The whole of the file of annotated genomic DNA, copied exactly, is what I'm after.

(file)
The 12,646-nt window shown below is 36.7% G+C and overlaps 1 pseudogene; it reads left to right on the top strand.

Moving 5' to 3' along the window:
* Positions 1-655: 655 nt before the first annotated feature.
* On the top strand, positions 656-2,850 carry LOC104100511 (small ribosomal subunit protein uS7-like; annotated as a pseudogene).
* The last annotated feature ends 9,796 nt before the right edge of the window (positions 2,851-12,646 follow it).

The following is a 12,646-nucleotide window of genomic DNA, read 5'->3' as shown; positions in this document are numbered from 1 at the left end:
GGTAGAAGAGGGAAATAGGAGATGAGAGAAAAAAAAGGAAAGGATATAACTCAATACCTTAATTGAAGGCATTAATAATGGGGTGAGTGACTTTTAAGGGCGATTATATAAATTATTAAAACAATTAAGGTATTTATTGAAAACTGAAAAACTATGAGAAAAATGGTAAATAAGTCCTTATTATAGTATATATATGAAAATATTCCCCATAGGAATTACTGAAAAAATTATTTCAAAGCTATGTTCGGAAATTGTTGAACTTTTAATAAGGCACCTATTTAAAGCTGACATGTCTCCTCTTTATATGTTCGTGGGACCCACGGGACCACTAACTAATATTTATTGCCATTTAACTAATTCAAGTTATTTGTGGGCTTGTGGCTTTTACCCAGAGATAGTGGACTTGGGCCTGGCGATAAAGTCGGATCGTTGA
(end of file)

The 12,646-nt window shown below is 36.7% G+C and overlaps 1 pseudogene; it reads left to right on the top strand.

Moving 5' to 3' along the window:
* Positions 1-655: 655 nt before the first annotated feature.
* On the top strand, positions 656-2,850 carry LOC104100511 (small ribosomal subunit protein uS7-like; annotated as a pseudogene).
* The last annotated feature ends 9,796 nt before the right edge of the window (positions 2,851-12,646 follow it).

The following is a 12,646-nucleotide window of genomic DNA, read 5'->3' as shown; positions in this document are numbered from 1 at the left end:
GGTAGAAGAGGGAAATAGGAGATGAGAGAAAAAAAAGGAAAGGATATAACTCAATACCTTAATTGAAGGCATTAATAATGGGGTGAGTGACTTTTAAGGGCGATTATATAAATTATTAAAACAATTAAGGTATTTATTGAAAACTGAAAAACTATGAGAAAAATGGTAAATAAGTCCTTATTATAGTATATATATGAAAATATTCCCCATAGGAATTACTGAAAAAATTATTTCAAAGCTATGTTCGGAAATTGTTGAACTTTTAATAAGGCACCTATTTAAAGCTGACATGTCTCCTCTTTATATGTTCGTGGGACCCACGGGACCACTAACTAATATTTATTGCCATTTAACTAATTCAAGTTATTTGTGGGCTTGTGGCTTTTACCCAGAGATAGTGGACTTGGGCCTGGCGATAAAGTCGGATCGTTGA